Interaction of natural killer cells with infected cancer cell population: microfluidics-based experiments and single-cell-level mathematical modelling.
ImmuneDroplets project aims at broadening our fundamental understanding about the interaction between virus-infected lung cells and cells of the innate immune system, specifically Natural Killer (NK) cells. Identifying the specific events at the cellular level that trigger life-threatening development of lung infection, as opposed to those combating this infection and returning to a healthy state is in the core of the project. In addition, the new knowledge about interaction between NK cells and virus infected lung cancer cells may give implications for future cancer therapies.
To address the ambitious experimental goals of the project there will be developed a droplet microfluidic platform for long-term culturing of adherent lung epithelial cells. This biocompatible platform will facilitate precise control over the delivery of virus particles, NK cells and signalling molecules to the seeded epithelial cells. Furthermore, the platform will allow direct monitoring of the interaction between NK cells and different subpopulations of epithelial cells throughout the infection development at a single cell level. Fabrication of such a platform faces multiple technological challenges (e.g. including precise control over surface wetting properties) solving which will result in a universal platform for both long-term cell culture experiments and efficient control over operations with droplets at microscale.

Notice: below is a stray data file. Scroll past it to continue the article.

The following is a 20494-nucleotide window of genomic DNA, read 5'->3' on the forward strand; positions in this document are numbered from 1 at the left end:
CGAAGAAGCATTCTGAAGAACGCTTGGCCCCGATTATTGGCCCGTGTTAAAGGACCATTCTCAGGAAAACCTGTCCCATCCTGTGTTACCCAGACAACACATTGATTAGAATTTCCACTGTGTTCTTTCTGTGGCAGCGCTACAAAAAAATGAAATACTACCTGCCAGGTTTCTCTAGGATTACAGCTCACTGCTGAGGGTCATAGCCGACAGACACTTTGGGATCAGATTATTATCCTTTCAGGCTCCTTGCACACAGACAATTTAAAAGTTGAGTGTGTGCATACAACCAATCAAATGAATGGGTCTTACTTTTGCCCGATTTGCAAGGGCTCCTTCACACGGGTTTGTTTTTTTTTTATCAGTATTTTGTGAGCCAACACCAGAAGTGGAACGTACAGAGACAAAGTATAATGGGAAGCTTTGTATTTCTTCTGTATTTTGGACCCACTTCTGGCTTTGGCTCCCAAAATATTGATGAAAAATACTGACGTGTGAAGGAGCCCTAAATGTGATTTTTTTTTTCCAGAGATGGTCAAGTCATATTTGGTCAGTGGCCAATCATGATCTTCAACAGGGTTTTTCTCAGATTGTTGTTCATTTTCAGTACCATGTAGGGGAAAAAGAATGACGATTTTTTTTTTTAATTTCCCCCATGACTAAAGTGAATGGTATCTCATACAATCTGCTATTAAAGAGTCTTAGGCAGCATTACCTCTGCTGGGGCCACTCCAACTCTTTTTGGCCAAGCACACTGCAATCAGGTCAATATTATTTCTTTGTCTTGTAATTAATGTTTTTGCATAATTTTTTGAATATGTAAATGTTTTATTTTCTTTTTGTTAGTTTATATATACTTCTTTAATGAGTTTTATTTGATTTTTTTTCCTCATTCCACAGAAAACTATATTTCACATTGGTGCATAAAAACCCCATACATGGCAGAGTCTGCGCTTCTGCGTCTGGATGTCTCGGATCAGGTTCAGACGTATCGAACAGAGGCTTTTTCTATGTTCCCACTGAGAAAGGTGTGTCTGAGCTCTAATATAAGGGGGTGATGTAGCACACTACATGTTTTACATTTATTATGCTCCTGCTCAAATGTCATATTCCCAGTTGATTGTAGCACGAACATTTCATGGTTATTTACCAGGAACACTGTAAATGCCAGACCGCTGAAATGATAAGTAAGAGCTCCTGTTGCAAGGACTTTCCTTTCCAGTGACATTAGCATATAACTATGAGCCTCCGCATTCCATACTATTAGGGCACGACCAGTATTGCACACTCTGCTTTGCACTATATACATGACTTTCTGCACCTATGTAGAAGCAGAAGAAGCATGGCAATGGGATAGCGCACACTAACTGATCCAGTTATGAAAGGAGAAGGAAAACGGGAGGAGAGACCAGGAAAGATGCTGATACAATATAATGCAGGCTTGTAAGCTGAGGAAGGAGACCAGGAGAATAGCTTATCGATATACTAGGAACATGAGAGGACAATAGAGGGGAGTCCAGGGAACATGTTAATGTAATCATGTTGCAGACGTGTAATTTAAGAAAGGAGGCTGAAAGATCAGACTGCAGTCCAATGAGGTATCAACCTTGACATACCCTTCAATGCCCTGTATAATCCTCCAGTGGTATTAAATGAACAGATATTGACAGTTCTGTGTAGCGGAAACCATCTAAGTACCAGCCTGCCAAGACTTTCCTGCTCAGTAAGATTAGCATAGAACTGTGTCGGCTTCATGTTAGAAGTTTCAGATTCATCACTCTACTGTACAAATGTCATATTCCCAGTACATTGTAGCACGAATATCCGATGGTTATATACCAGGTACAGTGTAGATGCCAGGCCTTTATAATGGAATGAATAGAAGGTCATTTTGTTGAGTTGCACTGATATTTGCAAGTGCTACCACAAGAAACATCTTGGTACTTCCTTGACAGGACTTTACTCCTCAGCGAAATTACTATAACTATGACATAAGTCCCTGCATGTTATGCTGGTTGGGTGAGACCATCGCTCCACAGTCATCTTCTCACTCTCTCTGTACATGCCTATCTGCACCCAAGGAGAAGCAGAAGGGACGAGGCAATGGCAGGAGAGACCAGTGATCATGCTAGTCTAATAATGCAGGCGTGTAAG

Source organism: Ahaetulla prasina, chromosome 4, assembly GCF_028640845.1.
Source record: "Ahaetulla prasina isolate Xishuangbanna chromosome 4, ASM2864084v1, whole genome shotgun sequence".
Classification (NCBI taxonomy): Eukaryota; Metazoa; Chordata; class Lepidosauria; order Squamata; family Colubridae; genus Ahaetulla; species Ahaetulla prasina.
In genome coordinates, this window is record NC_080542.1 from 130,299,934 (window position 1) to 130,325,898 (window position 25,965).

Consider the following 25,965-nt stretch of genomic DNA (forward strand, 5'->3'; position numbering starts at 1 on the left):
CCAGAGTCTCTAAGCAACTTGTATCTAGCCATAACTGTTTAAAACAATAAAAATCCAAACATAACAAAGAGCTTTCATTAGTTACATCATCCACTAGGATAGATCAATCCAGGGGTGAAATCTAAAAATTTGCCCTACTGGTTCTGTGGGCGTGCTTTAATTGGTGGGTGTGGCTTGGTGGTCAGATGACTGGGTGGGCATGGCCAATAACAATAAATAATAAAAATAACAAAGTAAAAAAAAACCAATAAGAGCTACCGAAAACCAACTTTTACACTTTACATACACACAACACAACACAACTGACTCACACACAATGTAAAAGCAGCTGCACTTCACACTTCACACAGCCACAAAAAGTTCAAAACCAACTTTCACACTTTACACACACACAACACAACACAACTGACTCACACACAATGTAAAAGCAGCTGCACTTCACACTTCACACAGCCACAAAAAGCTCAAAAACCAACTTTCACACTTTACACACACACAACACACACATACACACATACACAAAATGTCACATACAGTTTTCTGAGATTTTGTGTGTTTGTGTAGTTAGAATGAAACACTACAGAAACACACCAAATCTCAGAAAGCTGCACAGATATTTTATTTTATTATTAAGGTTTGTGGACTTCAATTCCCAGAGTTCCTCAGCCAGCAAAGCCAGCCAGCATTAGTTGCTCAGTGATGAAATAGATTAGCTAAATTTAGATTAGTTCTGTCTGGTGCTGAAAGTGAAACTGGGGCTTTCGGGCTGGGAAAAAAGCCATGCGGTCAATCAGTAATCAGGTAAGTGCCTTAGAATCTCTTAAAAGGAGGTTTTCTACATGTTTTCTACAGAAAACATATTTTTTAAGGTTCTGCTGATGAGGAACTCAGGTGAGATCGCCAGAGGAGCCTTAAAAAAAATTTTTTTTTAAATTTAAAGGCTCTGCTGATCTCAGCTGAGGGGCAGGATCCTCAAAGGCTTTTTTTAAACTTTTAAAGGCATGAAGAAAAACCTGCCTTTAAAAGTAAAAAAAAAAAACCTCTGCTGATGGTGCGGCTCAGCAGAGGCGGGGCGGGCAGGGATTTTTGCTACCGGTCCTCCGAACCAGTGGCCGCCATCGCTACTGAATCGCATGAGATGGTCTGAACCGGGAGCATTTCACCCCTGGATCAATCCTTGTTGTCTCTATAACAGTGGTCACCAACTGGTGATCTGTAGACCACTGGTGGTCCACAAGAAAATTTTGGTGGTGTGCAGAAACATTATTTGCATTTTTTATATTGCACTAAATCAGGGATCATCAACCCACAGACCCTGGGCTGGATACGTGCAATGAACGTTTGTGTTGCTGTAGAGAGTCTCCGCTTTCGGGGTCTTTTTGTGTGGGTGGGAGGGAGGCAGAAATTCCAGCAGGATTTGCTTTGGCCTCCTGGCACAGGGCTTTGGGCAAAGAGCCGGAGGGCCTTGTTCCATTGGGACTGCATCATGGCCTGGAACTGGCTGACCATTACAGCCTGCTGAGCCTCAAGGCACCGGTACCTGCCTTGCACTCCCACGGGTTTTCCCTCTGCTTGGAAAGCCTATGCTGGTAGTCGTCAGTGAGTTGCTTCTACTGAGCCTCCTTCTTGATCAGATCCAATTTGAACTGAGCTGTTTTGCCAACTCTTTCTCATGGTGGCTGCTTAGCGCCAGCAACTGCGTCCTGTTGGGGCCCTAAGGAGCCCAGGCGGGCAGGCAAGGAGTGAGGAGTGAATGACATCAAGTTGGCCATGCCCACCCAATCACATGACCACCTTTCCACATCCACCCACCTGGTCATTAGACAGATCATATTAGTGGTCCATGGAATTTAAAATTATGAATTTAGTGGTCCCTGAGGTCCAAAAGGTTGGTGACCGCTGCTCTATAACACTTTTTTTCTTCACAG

The ImmuneDroplets consortium consists of two partners: IPPT PAN (Poland) and SINTEF (Norway). SINTEF's role in the project is to design and manufacture the microfluidic platform for the co-culture experiments described above, while IPPT PAN will perform the biological and microfluidic experiments as well as mathematical modelling at a single-cell level. This project received funding from the GRIEG program.